Just like Biblical criticism does not mean to criticize the Bible, textual criticism does not mean to criticize a text. It just means to try to look at a text (in the case of the Bible, the Biblical text) in a critical/scholarly/objective way. Specifically, textual criticism means looking at several different really old copies of the Bible, noticing when there are differences among them, and trying to determine which one makes the most sense in each case.

One of my favorite examples of textual criticism of the Bible answers a famous question often heard at the Passover Seder. In the Hagadah (the text used during the Seder), we are taught that the Torah teaches us about four types of sons who attend the Seder, two of whom are the wise son and the wicked son. What differentiates the wise son from the wicked son? The wicked son asks, “What is this service of yours (Exodus 12:26)!” The Hagadah explains that he is wicked, for he said, “of yours,” implying that he wants no part of the Seder and his people’s traditions. The wise son, for his part, says, “What are the decrees, laws, and rules that YHWH our god has commanded you (Deuteronomy 6:20)?” So he’s showing interest.

But wait: the wise son also said, “What are the decrees…. That YHWH commanded YOU!” He’s excluding himself, just like the wicked son did! So how does he come out being the good boy?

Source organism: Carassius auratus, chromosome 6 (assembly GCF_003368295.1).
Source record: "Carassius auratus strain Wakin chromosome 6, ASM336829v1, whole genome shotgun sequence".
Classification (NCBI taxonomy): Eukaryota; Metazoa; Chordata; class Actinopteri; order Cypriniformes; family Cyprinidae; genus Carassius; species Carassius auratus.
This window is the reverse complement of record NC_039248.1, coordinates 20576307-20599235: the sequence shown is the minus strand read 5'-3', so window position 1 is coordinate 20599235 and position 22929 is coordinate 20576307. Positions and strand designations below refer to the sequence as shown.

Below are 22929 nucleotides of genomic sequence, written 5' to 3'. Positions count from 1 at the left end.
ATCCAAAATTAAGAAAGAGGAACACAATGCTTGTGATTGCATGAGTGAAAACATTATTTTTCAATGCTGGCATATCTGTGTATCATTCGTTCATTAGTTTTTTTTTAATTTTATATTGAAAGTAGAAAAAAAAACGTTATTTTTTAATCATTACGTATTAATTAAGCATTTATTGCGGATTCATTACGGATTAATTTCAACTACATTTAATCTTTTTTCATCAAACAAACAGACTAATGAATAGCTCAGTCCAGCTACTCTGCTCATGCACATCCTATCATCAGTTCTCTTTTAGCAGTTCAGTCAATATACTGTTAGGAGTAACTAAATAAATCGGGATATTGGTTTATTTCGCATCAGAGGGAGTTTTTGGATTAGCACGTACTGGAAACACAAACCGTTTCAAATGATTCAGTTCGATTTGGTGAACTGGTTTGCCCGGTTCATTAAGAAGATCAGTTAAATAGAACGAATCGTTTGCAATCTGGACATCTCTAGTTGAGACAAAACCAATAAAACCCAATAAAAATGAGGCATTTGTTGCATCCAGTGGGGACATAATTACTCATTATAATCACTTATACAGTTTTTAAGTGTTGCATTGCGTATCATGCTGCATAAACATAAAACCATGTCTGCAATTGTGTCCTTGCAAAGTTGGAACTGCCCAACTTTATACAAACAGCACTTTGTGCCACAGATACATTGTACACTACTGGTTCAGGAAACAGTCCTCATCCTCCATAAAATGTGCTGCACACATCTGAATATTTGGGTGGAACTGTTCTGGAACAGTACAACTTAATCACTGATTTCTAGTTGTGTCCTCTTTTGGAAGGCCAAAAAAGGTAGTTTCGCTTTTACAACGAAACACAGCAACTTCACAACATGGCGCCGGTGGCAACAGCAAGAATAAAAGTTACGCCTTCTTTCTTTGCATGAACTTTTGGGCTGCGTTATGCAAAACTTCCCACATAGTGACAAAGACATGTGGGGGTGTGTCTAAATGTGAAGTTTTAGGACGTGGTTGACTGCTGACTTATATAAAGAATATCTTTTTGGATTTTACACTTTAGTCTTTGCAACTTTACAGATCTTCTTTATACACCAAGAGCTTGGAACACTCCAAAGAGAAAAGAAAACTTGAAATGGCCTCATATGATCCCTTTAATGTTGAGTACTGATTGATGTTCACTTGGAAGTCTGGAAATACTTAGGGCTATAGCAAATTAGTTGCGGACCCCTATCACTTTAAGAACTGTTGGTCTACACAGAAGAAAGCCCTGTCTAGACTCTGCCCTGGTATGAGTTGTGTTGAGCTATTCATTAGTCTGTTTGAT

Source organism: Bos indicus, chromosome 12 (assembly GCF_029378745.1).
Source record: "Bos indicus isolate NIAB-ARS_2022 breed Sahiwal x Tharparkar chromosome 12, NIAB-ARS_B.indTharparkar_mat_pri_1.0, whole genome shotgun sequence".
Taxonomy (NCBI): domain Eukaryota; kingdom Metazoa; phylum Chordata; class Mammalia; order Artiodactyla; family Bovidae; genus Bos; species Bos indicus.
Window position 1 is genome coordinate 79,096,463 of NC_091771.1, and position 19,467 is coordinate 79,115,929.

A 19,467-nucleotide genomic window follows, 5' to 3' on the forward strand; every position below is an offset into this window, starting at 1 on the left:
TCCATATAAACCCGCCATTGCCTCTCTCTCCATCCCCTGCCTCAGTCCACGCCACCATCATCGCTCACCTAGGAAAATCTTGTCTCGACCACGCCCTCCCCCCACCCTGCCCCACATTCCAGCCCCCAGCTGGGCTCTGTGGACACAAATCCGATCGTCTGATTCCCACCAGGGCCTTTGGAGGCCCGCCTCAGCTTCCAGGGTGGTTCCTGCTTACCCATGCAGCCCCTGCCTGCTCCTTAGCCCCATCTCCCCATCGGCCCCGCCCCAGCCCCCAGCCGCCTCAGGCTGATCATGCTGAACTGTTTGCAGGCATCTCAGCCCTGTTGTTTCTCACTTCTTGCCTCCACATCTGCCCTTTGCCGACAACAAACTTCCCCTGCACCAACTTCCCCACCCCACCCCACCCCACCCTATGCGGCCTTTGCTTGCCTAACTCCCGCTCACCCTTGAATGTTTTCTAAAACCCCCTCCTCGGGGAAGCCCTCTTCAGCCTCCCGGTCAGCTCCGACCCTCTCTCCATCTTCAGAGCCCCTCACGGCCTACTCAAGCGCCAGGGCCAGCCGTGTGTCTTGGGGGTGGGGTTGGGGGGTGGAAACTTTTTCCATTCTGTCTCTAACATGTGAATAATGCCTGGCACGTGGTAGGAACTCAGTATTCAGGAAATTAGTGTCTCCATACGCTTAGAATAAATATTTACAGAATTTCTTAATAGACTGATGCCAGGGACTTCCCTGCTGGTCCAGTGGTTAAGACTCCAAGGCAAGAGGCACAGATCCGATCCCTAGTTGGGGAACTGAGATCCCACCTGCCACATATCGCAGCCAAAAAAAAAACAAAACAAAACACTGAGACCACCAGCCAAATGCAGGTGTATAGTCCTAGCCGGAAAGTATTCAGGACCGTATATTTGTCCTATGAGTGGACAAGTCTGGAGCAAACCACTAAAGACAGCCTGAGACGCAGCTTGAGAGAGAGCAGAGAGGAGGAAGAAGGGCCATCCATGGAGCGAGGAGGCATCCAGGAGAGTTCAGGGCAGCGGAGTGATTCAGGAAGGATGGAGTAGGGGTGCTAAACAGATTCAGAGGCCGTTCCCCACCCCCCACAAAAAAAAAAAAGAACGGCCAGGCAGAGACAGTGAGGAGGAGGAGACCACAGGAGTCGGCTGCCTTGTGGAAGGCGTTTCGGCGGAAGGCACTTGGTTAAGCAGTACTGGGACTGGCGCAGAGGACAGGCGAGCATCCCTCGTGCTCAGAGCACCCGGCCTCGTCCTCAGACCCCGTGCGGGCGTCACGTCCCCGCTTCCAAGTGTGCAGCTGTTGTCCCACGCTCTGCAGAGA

While many of us have heard responses to this question, I think it’s safe to say that in most cases, “The question is better than the answer,” as we’d say in yeshiva.

So a textual critic asks, “Wait a minute; what if the text that the original Hagadah had was slightly different from what we have in our Hagadah’s today, and maybe that slight difference would explain the apparent contradiction here?” Turns out that modern scholars who have looked at some of the various old copies of the Biblical text, including other old texts that cite the Biblical verses mentioned above, have found a very important difference!

As Jeffrey Tigay, Ph.D., professor emeritus at the University of Pennsylvania, shows in his wonderful article (here) on the Bible codes, this passage about the four sons appears in the Jerusalem Talmud (Talmud Yerushalmi) and the Mekhilta (a compilation of rabbinic discussions of some of the legal parts of the Pentateuch), and both quote the wise son’s statement with a change in one word. Instead of “What are the decrees, laws, and rules that YHWH our god has commanded you (eschem)?” these ancient sources quote the wise’s son question, which is a quote from Deuteronomy 6:20, as: “What are the decrees, laws, and rules that YHWH our god has commanded us (osanu)!” In addition, the Septuagint, the ancient Greek translation of the Bible, also has “us” in this verse, rather than “you,” suggesting that the Hebrew Bible used when making the Greek translation also had “osanu (us).” Thus in the original Hagadah, the wise son does not, in fact, exclude himself by saying, “the laws that God commanded you,” and so that’s why he’s not the wicked one.